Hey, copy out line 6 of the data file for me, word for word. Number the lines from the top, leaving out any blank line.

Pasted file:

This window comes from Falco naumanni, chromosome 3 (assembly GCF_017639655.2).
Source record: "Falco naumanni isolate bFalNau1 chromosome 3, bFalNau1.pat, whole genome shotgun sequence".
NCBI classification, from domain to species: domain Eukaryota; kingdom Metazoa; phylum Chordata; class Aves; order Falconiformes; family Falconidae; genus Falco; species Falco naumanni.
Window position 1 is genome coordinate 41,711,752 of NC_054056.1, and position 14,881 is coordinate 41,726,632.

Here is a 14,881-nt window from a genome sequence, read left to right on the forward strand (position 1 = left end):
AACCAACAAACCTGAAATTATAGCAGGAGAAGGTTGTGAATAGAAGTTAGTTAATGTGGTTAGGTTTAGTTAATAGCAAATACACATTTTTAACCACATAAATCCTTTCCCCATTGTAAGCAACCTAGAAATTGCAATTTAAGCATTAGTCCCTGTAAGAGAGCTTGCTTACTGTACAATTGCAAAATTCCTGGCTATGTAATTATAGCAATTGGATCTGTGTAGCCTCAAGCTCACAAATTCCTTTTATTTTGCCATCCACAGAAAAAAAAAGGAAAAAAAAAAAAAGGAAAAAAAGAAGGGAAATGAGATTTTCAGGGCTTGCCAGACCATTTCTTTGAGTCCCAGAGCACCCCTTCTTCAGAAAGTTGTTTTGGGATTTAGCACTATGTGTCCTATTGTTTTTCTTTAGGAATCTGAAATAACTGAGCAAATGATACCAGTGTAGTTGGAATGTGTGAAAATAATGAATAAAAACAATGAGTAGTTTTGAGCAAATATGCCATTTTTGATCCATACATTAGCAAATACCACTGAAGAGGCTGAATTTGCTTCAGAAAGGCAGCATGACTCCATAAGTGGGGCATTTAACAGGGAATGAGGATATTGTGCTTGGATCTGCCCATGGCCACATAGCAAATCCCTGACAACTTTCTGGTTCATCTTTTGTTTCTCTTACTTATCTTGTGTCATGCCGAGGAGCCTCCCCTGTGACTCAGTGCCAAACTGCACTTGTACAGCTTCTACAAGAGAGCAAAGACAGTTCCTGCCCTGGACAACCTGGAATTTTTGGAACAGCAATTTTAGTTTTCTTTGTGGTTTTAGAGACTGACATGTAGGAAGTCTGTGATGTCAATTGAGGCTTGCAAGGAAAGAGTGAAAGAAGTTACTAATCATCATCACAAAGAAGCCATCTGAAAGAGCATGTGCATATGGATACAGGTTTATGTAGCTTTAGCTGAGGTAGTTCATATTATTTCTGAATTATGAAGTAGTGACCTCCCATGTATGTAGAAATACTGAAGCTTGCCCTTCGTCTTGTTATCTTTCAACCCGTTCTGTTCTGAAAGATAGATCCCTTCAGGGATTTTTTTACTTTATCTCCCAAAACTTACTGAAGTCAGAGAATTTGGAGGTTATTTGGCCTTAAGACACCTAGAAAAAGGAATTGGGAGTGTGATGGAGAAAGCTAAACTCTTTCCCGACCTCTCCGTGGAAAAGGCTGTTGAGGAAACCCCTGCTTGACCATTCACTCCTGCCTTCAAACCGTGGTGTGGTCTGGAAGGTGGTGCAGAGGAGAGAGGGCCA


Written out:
AACCAACAAACCTGAAATTATAGCAGGAGAAGGTTGTGAATAGAAGTTAGTTAATGTGGTTAGGTTTAGTTAATAGCAAATACACATTTTTAACCACATAAATCCTTTCCCCATTGTAAGCAACCTAGAAATTGCAATTTAAGCATTAGTCCCTGTAAGAGAGCTTGCTTACTGTACAATTGCAAAATTCCTGGCTATGTAATTATAGCAATTGGATCTGTGTAGCCTCAAGCTCACAAATTCCTTTTATTTTGCCATCCACAGAAAAAAAAAGGAAAAAAAAAAAAAGGAAAAAAAGAAGGGAAATGAGATTTTCAGGGCTTGCCAGACCATTTCTTTGAGTCCCAGAGCACCCCTTCTTCAGAAAGTTGTTTTGGGATTTAGCACTATGTGTCCTATTGTTTTTCTTTAGGAATCTGAAATAACTGAGCAAATGATACCAGTGTAGTTGGAATGTGTGAAAATAATGAATAAAAACAATGAGTAGTTTTGAGCAAATATGCCATTTTTGATCCATACATTAGCAAATACCACTGAAGAGGCTGAATTTGCTTCAGAAAGGCAGCATGACTCCATAAGTGGGGCATTTAACAGGGAATGAGGATATTGTGCTTGGATCTGCCCATGGCCACATAGCAAATCCCTGACAACTTTCTGGTTCATCTTTTGTTTCTCTTACTTATCTTGTGTCATGCCGAGGAGCCTCCCCTGTGACTCAGTGCCAAACTGCACTTGTACAGCTTCTACAAGAGAGCAAAGACAGTTCCTGCCCTGGACAACCTGGAATTTTTGGAACAGCAATTTTAGTTTTCTTTGTGGTTTTAGAGACTGACATGTAGGAAGTCTGTGATGTCAATTGAGGCTTGCAAGGAAAGAGTGAAAGAAGTTACTAATCATCATCACAAAGAAGCCATCTGAAAGAGCATGTGCATATGGATACAGGTTTATGTAGCTTTAGCTGAGGTAGTTCATATTATTTCTGAATTATGAAGTAGTGACCTCCCATGTATGTAGAAATACTGAAGCTTGCCCTTCGTCTTGTTATCTTTCAACCCGTTCTGTTCTGAAAGATAGATCCCTTCAGGGATTTTTTTACTTTATCTCCCAAAACTTACTGAAGTCAGAGAATTTGGAGGTTATTTGGCCTTAAGACACCTAGAAAAAGGAATTGGGAGTGTGATGGAGAAAGCTAAACTCTTTCCCGACCTCTCCGTGGAAAAGGCTGTTGAGGAAACCCCTGCTTGACCATTCACTCCTGCCTTCAAACCGTGGTGTGGTCTGGAAGGTGGTGCAGAGGAGAGAGGGCCA